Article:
Chainstay after scraping and sanding protector off
More chainstay cleanliness

Partially sanded bicycle frame standing on work table covered with paint sandings
A good day’s effort

Partially sanded bike frame on a wooden work table
Definite signs of progress

Kuroko, meanwhile

GPS bike results for morning and afternoon commute
To and fro

I thought I’d have a nice easy commute to and from the workshop today. I didn’t even put on cycling shorts, although I did wear my helmet and cleats. But the mechanical gods had other ideas. Just as I reached the top of a hill on the way home, with about 5km to go, I heard a pop and then some sproingy noises. I stopped immediately and investigated. Sacre bleu! Another broken spoke. I twisted it around its neighbor so I could continue on my way home.

Rear bicycle wheel with broken spoke
Can you spot it?

What’s going on here, anyway? I certainly wasn’t overloading that spoke (apart from asking it to carry me up that hill … ), and it wasn’t a case of the chain coming off the sprockets. It’s no doubt some combination of the thinner gauge spokes I used when I rebuilt the wheel following the last disaster and my own amateur status as a wheelbuilder. There’s also the possibility the hub is damaged from the initial spoke incident and that’s notching the new spokes. I’ll have a close look at it — if I decide that’s the cause, I may just order a whole new wheel from the maker.

Building a wheel

Bicycle rim, hub, spokes and nipples

I haven’t had time for a few weeks to get back to sanding down Ol’ Paint. But I’ve been looking at the growing pile of schwag in my den and decided today was the day to build a wheel. There are a lot of guides available for wheel-building, but I found this video to be very clear.

(OK, it’s a bit verbose and the background music sucks, and he tends to over-explain things. But I found the basics to be very clear.)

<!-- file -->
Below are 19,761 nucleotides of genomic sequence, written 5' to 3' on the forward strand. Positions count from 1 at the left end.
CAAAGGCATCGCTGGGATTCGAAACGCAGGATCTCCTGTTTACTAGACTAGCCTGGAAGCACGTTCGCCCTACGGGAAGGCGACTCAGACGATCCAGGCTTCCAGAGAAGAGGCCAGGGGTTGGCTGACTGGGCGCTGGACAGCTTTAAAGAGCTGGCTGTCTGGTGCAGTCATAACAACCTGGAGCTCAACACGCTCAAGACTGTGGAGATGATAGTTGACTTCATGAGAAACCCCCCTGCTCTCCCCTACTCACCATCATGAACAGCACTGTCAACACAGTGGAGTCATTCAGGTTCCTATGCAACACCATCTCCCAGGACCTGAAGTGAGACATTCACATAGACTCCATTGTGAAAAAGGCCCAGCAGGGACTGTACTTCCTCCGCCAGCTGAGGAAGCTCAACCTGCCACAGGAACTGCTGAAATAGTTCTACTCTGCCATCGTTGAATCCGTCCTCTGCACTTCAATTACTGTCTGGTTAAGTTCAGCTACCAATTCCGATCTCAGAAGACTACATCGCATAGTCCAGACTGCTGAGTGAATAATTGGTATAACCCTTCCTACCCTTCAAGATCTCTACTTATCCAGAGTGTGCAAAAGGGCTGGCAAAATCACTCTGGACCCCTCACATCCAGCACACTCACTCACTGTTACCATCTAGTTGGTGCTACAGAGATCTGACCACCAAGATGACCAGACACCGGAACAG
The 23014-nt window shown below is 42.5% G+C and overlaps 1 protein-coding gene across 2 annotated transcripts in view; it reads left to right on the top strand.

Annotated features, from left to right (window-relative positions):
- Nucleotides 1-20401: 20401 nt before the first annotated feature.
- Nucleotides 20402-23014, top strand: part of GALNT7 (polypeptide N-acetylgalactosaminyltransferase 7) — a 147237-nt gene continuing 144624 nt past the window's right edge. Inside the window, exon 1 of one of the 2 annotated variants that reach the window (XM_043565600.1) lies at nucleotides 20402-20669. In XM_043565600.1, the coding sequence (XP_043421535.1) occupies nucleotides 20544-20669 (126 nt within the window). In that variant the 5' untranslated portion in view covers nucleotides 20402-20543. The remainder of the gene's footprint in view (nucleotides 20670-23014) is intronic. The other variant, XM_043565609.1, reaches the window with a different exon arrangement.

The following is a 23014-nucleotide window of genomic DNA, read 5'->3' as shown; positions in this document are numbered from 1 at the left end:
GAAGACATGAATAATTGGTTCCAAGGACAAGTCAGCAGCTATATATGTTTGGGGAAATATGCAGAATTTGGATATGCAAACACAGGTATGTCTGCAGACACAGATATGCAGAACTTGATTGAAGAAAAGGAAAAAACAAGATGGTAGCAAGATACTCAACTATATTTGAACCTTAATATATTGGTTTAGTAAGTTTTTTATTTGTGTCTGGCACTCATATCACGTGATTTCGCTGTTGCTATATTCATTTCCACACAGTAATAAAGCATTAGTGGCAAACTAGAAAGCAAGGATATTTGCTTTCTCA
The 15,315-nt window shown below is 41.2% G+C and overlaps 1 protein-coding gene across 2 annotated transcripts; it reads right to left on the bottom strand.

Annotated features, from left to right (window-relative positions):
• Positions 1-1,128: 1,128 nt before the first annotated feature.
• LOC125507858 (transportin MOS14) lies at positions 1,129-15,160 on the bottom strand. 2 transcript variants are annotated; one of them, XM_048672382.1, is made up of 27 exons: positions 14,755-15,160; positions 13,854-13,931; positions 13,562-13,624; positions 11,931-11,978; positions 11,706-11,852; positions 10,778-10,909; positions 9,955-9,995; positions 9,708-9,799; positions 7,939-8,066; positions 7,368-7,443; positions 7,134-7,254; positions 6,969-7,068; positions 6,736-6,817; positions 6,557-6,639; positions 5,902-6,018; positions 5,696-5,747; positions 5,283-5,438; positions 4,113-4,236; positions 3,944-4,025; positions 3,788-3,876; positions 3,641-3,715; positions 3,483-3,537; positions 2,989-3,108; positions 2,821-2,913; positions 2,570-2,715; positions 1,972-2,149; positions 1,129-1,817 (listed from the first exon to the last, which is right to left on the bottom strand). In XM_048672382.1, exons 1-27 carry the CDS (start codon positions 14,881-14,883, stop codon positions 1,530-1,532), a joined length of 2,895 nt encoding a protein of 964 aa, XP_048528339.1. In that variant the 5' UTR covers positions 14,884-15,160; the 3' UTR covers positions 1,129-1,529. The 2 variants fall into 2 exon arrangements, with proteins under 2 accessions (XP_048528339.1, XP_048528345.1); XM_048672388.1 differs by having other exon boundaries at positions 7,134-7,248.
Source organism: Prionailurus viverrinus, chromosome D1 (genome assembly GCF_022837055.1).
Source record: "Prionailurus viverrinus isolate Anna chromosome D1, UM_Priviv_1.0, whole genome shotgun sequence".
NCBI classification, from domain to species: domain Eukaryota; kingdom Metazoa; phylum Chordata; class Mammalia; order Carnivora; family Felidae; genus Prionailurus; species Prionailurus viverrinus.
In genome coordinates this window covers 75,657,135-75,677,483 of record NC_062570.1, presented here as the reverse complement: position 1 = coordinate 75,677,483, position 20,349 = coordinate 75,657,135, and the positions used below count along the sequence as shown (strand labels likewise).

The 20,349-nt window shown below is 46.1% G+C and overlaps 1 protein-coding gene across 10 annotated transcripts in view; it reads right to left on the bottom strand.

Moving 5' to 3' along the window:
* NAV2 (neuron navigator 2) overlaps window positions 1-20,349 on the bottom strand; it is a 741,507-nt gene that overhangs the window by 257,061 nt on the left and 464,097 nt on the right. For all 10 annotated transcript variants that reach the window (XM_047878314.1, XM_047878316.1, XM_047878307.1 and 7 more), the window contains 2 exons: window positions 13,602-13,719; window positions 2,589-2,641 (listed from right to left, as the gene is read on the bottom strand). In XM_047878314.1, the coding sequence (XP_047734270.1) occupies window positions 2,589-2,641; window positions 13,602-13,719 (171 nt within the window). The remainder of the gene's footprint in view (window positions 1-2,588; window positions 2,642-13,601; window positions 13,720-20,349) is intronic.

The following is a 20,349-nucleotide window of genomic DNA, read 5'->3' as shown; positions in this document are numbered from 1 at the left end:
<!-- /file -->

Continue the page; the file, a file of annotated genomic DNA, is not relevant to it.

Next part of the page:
I laid out all the necessary bits in preparation. It’s a 32-spoke wheel, so that means four groups of eight spokes each.

Bicycle hub with 8 spokes inserted and key spoke selected
This one’s the key spoke

Wheel and hub with eight spokes inserted
First set of eight done

Bicycle rim and hub with first 16 spokes inserted
Second eight on the opposite side

View of label on hub through valve hole in rim
Confirming the hub label shows through the valve hole
Using a spare spoke to guide the nipple into position
Using a spare spoke to guide the nipple into position

Bicycle wheel with three-quarters of the spokes inserted
One final set of eight

Wooden desk with laptop, four spokes and nipples, and a glass of sparkling water
And then there were four …

Fully laced bicycle wheel with spokes still loose and bent
Ready for tightening

With the wheel fully laced, I was ready to tighten the spokes. As recommended in the video, first I tightened each nipple so no threads showed on the spoke. Then I went around the rim again, tightening each spoke two turns, then one.

Laced and tightened wheel on floor with spoke wrench and tension gauge
One built wheel

I finished for the moment by going around the wheel and checking each spoke with the tension gauge, tightening as needed. I’ve got all the spokes close to their final tension, within a tick of each other. And that’s where it’s going to remain until I’ve done truing the wheel (which will not be for a while yet).